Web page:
An enormous frame belies a gentle soul: the Boerboel is a calm family dog and a watchful protector of the home. Let’s dive into what makes the breed unique, and whether it makes sense for you to own one. We’ve got your questions covered, and a few bullet points to end off with.

Where does the Boerboel come from?

The word “Boerboel” means “farmer’s dog”. Boerboels were bred by Dutch settlers in South Africa who had homesteads and farms that needed protecting. Boerboels have European blood and are one of the largest mastiffs in the world.

It’s not just about size, however. Boerboels are also incredibly strong, with jaws that can fight off a lion, and agile bodies that move rapidly across the ground. Lions? Yes – you read correctly.

No one knows for sure how the Boerboel was bred, but it seems to be a mix of a few different things, including Bloodhounds, Bulldogs, Foxhounds, Pointers and Mastiffs. 

Are Boerboels good family dogs?

Despite the Boerboel’s reputation as a forceful protector, this breed actually makes for a wonderful family pet. They’re not a breed that likes to pick a fight, and though they’ll square up to an intruder, they’re not aggressive per se.

Another good thing about the Boerboel is that it’s a very quiet breed. These dogs don’t bark a lot, so if you’re noise intolerant, or worried about the neighbors getting upset, you don’t have to worry.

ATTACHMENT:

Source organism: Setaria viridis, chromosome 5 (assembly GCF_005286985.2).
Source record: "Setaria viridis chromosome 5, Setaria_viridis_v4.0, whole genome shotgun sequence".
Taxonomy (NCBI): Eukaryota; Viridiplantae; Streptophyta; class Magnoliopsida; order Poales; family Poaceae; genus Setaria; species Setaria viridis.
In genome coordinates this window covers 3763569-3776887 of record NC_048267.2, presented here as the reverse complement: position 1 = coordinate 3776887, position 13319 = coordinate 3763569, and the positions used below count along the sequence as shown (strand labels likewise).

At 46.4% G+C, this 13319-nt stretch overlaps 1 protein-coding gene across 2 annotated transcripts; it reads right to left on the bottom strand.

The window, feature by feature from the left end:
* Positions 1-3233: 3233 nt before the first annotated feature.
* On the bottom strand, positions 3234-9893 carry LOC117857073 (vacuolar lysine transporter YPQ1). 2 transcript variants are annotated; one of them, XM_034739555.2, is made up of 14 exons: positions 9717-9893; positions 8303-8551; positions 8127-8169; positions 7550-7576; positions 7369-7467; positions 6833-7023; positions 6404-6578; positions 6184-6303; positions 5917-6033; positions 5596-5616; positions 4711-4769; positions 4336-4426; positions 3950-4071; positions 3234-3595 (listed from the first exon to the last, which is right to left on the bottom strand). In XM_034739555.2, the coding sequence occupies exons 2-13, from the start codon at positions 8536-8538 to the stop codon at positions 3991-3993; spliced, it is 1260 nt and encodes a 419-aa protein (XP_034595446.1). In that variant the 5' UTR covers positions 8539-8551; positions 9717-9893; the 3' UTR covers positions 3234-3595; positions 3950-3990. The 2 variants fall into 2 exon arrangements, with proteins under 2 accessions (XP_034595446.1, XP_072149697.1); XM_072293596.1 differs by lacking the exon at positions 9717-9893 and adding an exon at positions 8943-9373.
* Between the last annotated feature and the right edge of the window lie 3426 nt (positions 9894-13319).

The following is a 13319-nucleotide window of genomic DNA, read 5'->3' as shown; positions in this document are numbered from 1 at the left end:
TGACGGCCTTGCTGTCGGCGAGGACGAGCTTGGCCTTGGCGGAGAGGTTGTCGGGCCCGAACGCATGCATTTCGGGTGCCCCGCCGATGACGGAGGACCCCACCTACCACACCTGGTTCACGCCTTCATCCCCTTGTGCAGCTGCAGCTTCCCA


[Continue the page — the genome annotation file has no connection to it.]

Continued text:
Finally, Boerboels are very clean and don’t shed a lot of fur, so they won’t be too messy around the family home!

Would it be right for me?

Boerboels are good natured, but they need socialization and training early on, so they’re not recommended for first-time owners.

These can also be bossy dogs, and they’re not going to listen to an owner who leans on the wrong techniques. Coercion is going to fail, and they’re too strong to be bullied, so it’s important you can give them structure and allow them to enjoy a routine.

How big do Boerboels get?

A fully-sized male will reach 27 inches in height and weight 200 pounds – as much as a 6’0 adult. Females are smaller, but not by much, reaching about 25 inches and weighing slightly less than their male counterparts.

What else should I know?

  • Boerboels have a mixed reputation and are banned in some countries. Denmark, for instance, outlawed them lest they were bred for fighting purposes. But in the right hands, Boerboels are great additions to the home, and you shouldn’t let this reputation influence your decision in any way.
  • The Boerboel’s popularity in America has also waned, dropping some 50 spots on the AKC’s list of most popular dogs.
  • Boerboels are well-known to develop joint problems later in life; this might be because they grow too heavy, and their frame can’t take the weight. Supplements like chondroitin and glucosamine can help.
  • Boerboels get along surprisingly well with cats, though they can be prickly around other dogs. Consider this before making a purchasing decision.